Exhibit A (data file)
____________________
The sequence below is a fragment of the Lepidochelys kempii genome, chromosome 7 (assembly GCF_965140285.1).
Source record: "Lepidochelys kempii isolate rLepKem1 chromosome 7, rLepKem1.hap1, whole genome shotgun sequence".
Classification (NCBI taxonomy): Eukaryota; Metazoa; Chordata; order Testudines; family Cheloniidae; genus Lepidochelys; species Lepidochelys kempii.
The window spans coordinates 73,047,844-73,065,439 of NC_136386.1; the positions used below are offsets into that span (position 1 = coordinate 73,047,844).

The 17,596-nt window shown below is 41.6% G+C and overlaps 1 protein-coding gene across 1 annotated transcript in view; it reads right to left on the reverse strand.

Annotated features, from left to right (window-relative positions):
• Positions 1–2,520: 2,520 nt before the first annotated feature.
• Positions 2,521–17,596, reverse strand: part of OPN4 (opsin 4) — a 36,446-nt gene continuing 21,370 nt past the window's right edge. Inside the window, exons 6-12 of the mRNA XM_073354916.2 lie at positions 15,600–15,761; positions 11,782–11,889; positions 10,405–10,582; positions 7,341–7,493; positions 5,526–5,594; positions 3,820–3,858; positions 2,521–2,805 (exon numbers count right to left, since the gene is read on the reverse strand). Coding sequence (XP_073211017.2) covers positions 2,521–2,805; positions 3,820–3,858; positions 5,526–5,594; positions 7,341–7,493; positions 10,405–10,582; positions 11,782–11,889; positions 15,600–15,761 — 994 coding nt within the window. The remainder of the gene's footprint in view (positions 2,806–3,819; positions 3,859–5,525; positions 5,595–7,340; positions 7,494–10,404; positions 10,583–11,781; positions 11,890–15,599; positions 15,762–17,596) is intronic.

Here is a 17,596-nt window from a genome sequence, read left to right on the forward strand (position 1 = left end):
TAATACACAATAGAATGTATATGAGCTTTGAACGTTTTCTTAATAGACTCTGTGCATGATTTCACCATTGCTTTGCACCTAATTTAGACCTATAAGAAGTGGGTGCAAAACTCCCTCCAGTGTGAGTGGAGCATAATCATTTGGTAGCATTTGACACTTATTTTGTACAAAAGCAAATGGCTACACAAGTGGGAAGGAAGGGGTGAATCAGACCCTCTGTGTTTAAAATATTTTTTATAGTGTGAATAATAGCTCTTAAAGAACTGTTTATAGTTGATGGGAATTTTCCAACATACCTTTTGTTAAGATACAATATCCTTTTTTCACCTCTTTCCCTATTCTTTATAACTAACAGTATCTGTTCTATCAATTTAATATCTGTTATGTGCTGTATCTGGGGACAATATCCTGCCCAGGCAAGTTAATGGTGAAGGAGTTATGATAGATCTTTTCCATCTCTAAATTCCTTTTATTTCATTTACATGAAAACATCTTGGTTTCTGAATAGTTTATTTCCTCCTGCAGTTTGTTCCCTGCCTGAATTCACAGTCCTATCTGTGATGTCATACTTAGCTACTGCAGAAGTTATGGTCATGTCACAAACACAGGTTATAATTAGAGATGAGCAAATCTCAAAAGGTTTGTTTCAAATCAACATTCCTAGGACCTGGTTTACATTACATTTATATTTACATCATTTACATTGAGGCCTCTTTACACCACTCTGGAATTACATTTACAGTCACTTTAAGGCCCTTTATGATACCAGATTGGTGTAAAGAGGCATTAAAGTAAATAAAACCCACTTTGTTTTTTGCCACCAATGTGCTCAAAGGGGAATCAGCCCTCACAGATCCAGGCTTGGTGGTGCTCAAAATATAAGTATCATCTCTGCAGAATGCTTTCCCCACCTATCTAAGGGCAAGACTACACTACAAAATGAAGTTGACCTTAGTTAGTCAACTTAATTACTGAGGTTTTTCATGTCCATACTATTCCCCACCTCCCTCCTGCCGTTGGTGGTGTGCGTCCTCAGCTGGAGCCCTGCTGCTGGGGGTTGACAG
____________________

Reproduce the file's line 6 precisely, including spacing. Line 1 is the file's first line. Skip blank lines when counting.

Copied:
Annotated features, from left to right (window-relative positions):